The government is full of acronyms, and food safety is no exception. With FSMA in full force, some of the common quality control acronyms that have been discussed in-depth are HACCP, HARPC and PCQI. At the Food Safety Summit this May, Donna Schaffer of Rutgers Food Innovation Center gave a great presentation on What Constitutes a ‘PCQI’ that explained these terms and what they mean for food safety professionals. Below is a brief summary.
First, the Background
On September 17, 2015 the FDA released the Current Good Manufacturing Practice Hazard Analysis and Risk-Based Preventive Controls for Human Food with the following key requirements:
- Covered facilities must establish and implement a food safety system that includes an analysis of hazards and risk-based preventive controls
- The definition of a ‘farm’ is clarified to cover two types of farm operations. Operations defined as farms are not subject to the preventive controls rule.
- Supply-chain program is more flexible, with separate compliance dates established.
- Current Good Manufacturing Practices (CGMPs) are updated and clarified.
The ruling includes the following compliance dates:
- Very small businesses (averaging less than $1 million per year in both annual sales of human food plus the market value of human food manufactured, processed, packed, or held without sale): September 17, 2018, except for records to support its status as a very small business (January 1, 2016).
- Businesses subject to the Pasteurized Milk Ordinance (compliance dates extended to allow time for changes to the PMO safety standards that incorporate the requirements of this preventive controls rule): September 17, 2018
- Small businesses (a business with fewer than 500 full-time equivalent employees): September 17, 2018
- All other businesses: September 19, 2016
Hazard Analysis and Critical Control Points (HACCP) vs. Hazard Analysis and Risk-Based Preventive Controls (HARPC)
New Implementations in Your Food Safety Plan
Below is what you need to focus on implementing in your new food safety plan. This embodies the HARPC method, including the key preventive controls step which is upgraded from HACCP (just hazard analysis.)
|Element||HACCP Plan||Added in Food Safety Plan|
|Hazard analysis||Biological, chemical, physical||Chemical hazards to include radiological; consider economically motivated hazards|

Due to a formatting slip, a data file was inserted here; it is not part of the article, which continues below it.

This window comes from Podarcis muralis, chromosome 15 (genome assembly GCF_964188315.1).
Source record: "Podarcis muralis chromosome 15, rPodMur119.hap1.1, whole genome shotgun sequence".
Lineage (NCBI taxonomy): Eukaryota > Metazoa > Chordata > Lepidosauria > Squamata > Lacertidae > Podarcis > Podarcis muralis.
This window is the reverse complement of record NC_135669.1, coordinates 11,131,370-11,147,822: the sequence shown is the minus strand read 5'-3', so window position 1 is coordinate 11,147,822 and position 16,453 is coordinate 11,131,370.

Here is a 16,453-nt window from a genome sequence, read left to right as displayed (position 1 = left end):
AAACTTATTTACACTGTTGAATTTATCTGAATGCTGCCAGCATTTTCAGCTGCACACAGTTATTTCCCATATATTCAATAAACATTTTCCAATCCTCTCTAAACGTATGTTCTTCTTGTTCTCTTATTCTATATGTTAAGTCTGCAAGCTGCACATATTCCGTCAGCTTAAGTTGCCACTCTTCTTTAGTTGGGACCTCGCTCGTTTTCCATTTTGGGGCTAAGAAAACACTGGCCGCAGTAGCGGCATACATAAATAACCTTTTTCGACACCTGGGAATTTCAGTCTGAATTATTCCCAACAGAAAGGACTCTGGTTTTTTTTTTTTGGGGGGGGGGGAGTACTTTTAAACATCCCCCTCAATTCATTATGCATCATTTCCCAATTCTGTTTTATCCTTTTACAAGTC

|Preventive controls||CCPs for processes||Process CCPs + controls at other points that are not CCPs|
|Parameters and value||Critical limits||Parameters and minimum/maximum values (= critical limits for process controls)|
|Monitoring||Required for CCPs||Required as appropriate for other preventive controls|
|Corrective actions or corrections||Corrective actions||Corrective actions or corrections, as appropriate|
|Verification||For process controls||As appropriate for all preventive controls; supplier verification required when supplier controls a hazard|
|Records||For process controls||As appropriate for all preventive controls|
|Recall plan||Not required in the plan||Required when a hazard requiring a preventive control is identified|
Preventive Controls Qualified Individual (PCQI)
With these new preventive controls comes further management, introducing the Preventive Controls Qualified Individual (PCQI) requirement. The FDA defines a PCQI as someone who has successfully completed training under a standardized curriculum recognized by the FDA (such as the FSPCA-developed 2.5-day course on Preventive Controls for Human Food) or can demonstrate equivalent competency through other training/education and work experience.
Assemble the Food Safety Team
- Management commitment to resources – supports realistic and executable plan
- Team approach – reduces risk of missing key food safety considerations and encourages ownership of the plan
- Individuals with different specialties and experiences – provides knowledge of daily operations (QA, production, sanitation, maintenance etc.)
- PCQI required – someone within the firm and/or an outside expert that successfully completed the training or otherwise is qualified
I already took a HACCP class in the past…am I a PCQI?
- You still need to take a Preventive Controls for Human Food class if you want to become a PCQI
I passed a GFSI-format audit…am I PCQI?
- No, you still need to have a PCQI with a written food safety plan to satisfy the new FDA regulations
Donna Schaffer is the Associate Director of Food Safety, QA & Training Programs at the Rutgers Food Innovation Center in Bridgeton, NJ.
Learn more about efficiently documenting your new preventive controls with CompWALK for Food Safety.